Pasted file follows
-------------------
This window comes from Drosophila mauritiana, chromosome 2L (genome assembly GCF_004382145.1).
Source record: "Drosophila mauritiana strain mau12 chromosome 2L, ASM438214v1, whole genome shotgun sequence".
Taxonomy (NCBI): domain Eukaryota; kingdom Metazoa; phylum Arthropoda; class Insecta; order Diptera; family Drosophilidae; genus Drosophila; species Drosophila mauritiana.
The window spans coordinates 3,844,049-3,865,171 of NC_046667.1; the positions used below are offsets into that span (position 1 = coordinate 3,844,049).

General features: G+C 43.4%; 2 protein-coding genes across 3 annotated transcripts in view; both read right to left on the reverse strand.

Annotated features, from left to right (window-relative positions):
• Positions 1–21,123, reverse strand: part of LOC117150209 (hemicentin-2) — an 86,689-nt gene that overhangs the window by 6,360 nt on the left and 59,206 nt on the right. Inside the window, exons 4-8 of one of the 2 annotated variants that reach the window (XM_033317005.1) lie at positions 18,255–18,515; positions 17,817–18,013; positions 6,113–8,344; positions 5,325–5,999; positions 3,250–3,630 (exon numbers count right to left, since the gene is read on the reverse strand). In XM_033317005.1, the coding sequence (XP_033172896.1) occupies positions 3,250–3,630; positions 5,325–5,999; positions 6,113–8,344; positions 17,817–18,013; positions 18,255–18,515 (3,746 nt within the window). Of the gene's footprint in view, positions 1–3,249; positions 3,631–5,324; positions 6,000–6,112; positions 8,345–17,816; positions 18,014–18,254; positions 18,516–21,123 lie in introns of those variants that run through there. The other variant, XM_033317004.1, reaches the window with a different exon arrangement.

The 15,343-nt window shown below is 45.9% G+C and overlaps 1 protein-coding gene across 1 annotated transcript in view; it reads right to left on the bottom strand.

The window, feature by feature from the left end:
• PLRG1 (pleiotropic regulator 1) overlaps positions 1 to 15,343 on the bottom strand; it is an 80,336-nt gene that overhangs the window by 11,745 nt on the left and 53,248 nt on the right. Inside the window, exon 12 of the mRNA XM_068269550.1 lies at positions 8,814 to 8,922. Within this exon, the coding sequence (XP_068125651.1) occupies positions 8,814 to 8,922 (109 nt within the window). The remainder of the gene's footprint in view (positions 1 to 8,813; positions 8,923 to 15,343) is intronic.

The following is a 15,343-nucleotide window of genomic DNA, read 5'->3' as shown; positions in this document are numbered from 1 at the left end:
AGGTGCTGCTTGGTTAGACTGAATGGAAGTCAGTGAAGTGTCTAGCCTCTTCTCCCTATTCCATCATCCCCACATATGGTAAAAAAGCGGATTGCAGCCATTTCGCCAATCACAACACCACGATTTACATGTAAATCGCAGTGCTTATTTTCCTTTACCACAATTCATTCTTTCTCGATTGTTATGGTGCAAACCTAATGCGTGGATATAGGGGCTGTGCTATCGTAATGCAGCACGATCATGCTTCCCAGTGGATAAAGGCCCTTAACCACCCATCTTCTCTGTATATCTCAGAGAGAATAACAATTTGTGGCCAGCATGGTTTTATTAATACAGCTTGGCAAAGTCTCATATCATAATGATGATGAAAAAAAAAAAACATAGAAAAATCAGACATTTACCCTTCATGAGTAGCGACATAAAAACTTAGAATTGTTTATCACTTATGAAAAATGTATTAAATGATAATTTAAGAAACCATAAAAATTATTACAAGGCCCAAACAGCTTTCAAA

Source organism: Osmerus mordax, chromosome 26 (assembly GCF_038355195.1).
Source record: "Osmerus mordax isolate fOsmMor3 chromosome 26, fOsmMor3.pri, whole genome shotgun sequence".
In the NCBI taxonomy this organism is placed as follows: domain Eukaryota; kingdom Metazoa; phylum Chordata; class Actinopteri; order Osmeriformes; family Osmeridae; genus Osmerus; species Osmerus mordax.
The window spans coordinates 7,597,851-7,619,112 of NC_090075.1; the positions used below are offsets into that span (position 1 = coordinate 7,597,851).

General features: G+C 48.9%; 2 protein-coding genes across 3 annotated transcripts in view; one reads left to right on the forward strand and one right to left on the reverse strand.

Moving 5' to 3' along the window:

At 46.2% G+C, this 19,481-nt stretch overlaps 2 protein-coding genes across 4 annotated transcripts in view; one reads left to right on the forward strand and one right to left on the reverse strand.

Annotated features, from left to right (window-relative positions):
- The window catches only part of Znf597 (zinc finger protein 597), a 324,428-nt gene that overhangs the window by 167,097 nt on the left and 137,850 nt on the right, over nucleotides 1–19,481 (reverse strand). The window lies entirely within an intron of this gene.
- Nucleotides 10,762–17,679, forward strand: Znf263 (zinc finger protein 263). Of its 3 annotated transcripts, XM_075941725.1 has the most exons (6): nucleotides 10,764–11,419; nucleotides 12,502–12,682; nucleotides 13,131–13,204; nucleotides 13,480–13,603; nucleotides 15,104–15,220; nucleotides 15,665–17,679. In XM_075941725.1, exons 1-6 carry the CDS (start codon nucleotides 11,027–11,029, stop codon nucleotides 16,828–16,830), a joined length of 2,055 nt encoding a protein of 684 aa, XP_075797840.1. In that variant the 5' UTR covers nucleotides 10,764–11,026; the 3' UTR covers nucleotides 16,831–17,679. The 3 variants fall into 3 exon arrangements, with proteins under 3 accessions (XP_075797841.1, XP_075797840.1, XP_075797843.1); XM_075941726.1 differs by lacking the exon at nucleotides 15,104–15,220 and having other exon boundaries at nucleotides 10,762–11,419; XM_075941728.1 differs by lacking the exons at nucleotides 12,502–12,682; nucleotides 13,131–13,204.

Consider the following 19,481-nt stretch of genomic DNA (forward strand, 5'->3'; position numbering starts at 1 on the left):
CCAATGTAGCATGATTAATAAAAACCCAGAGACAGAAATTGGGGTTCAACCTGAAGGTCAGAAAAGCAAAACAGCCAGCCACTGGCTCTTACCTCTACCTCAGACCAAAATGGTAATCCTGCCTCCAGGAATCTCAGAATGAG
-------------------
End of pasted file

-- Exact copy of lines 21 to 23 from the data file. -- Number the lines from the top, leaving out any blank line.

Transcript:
- The window catches only part of Znf597 (zinc finger protein 597), a 324,428-nt gene that overhangs the window by 167,097 nt on the left and 137,850 nt on the right, over nucleotides 1–19,481 (reverse strand). The window lies entirely within an intron of this gene.
- Nucleotides 10,762–17,679, forward strand: Znf263 (zinc finger protein 263). Of its 3 annotated transcripts, XM_075941725.1 has the most exons (6): nucleotides 10,764–11,419; nucleotides 12,502–12,682; nucleotides 13,131–13,204; nucleotides 13,480–13,603; nucleotides 15,104–15,220; nucleotides 15,665–17,679. In XM_075941725.1, exons 1-6 carry the CDS (start codon nucleotides 11,027–11,029, stop codon nucleotides 16,828–16,830), a joined length of 2,055 nt encoding a protein of 684 aa, XP_075797840.1. In that variant the 5' UTR covers nucleotides 10,764–11,026; the 3' UTR covers nucleotides 16,831–17,679. The 3 variants fall into 3 exon arrangements, with proteins under 3 accessions (XP_075797841.1, XP_075797840.1, XP_075797843.1); XM_075941726.1 differs by lacking the exon at nucleotides 15,104–15,220 and having other exon boundaries at nucleotides 10,762–11,419; XM_075941728.1 differs by lacking the exons at nucleotides 12,502–12,682; nucleotides 13,131–13,204.

Consider the following 19,481-nt stretch of genomic DNA (forward strand, 5'->3'; position numbering starts at 1 on the left):